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The U.S. Manufacturing Renaissance: Which Industries?

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  • October 07, 2011

    Seven “tipping point” sectors are poised to return to the U.S. for manufacturing: transportation goods, computers and electronics, fabricated metal products, machinery, plastics and rubber, appliances and electrical equipment, and furniture. Combined with increased U.S. exports, these industry groups could boost annual output in the economy by $100 billion, create 2 to 3 million jobs, and lower the U.S. non-oil merchandise trade deficit by up to 35 percent beginning in the next five years.

    These are the key findings from our latest research on the shifting economics of worldwide manufacturing. They build on our analysis released earlier this year predicting a U.S. “manufacturing renaissance.” In the next five years or so, we project that China will lose most of the huge cost advantage over the U.S. that it has enjoyed since it joined the World Trade Organization (WTO) in 2001. As a result, many companies will rethink where they produce certain goods meant for sale in North America. And in the wake of our latest research, we can be more specific about which industry clusters are most likely to return and why.

    The seven tipping-point industry groups account for about $2 trillion in U.S. consumption each year—and roughly 70 percent of the $300 billion in goods that the U.S. imports from China. We estimate that the manufacture of as much as 30 percent of the imports from China in these sectors could return to the U.S., with a smaller share going to Mexico.

    U.S. exports in these industry categories should grow as well, especially to Europe and Canada, owing to the weakening dollar and higher U.S. worker productivity.

    As a result, we expect that the growth of U.S. manufacturing in these sectors could start to accelerate over the next five years and ultimately add about $100 billion in annual output to the U.S. economy.

    The job gains, equating to a drop of up to 2 percentage points in the U.S. unemployment rate compared with today’s figures—to around 7 percent—would come directly through added factory work as well as indirectly through support services, such as construction, transportation, retail, and housing.

    But why these industries? After all, they were among the early beneficiaries of China’s entry to the WTO. In the first three years after 2001, Chinese exports to the U.S. of products in these sectors surged by about 20 percent annually.

    One reason is labor costs, in combination with the strengthening yuan and continued growth in U.S. productivity. Although labor accounts for a relatively low share of total costs in these industries, the fast-narrowing differential between Chinese and U.S. wages makes this an important factor.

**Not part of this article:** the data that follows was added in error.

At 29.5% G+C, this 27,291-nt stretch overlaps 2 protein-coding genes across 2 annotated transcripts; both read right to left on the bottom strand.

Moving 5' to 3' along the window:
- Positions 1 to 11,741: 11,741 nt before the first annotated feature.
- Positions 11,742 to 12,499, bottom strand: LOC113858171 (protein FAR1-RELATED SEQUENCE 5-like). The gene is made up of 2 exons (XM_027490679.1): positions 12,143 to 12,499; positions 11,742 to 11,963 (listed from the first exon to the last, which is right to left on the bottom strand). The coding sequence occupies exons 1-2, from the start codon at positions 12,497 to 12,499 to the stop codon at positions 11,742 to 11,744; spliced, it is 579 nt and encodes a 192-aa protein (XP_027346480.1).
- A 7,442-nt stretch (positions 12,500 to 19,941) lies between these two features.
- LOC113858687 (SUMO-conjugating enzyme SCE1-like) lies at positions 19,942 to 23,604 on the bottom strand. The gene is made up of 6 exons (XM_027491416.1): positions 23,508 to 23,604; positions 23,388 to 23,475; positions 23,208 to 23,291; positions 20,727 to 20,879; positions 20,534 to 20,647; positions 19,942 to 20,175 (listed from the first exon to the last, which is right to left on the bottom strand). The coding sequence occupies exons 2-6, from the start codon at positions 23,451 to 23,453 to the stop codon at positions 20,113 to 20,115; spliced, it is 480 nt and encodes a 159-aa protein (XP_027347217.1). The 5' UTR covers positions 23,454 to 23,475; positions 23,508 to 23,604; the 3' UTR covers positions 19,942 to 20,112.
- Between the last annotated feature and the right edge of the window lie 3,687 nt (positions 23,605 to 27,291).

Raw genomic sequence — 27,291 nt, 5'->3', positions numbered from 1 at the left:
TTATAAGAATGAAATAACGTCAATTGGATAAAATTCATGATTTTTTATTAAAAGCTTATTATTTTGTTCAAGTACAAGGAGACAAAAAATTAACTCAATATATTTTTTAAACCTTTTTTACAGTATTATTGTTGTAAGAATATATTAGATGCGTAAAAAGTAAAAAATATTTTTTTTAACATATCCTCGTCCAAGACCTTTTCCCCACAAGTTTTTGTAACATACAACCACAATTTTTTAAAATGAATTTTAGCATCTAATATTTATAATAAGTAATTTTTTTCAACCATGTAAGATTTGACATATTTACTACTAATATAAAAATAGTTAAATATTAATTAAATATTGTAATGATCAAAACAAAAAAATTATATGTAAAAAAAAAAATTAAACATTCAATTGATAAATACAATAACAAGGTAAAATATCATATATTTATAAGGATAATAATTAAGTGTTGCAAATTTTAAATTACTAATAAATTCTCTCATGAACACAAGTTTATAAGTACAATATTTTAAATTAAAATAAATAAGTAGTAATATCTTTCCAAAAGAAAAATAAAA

Chinese wages are projected to continue rising by 15 to 20 percent per year in U.S. dollar terms, outpacing productivity growth in China. When U.S. worker productivity is factored in, the once-enormous gap in labor costs between China’s coastal export zones and select lower-cost U.S. states is projected to close to less than 40 percent by 2015. When shipping costs and other factors such as the hidden costs and headaches associated with extended global supply chains are accounted for, China’s cost advantage will be marginal.

    Ford, NCR, Coleman, and All-Clad Metalcrafters, a high-end cookware maker, are among the manufacturers that have already transferred some production from China to the U.S. In doing so, they have sometimes cited reasons other than wages—in particular, the ability to serve North American customers more quickly, reduce the risk of delivery delays, and speed the development of new products. AmFor Electronics, for instance, cited delivery responsiveness and ease of design revisions as reasons for shifting wire harness production and some final assembly from China and Mexico to Portland, Oregon.

    The message that emerges from our analysis is this: companies, especially those in the tipping-point sectors, should start factoring the new math of manufacturing into their global sourcing strategies. Those that continue to treat China as the low-cost default option for supplying the U.S. market could soon be at a competitive disadvantage. The era when China had a seemingly unlimited supply of workers earning less than $1 a day is over.

    What is required is a holistic understanding of the total costs of making any particular product—and the economic trends that will influence those costs in the future.

    In many cases, companies will find that manufacturing in China and other offshore locations will still make sense, either because labor accounts for a high portion of total costs, shipping isn’t a critical concern, or there are clear advantages to locating mass production within a major regional cluster in Asia. For example, companies in industries such as apparel, footwear, and textiles will remain largely offshore because China and other low-wage nations continue to enjoy big cost advantages.

    And even if companies move more of their manufacturing back to the U.S., that doesn't mean they will pull their manufacturing out of China. Instead, the output from their Chinese factories will be sold in China’s fast-growing domestic market and elsewhere in Asia.

    But the future winners are building flexibility into their supply chains now. Some are already repatriating existing manufacturing to the U.S.—and, when planning to add new production capacity to meet demand in North America, they are taking a hard, fresh look at the U.S.

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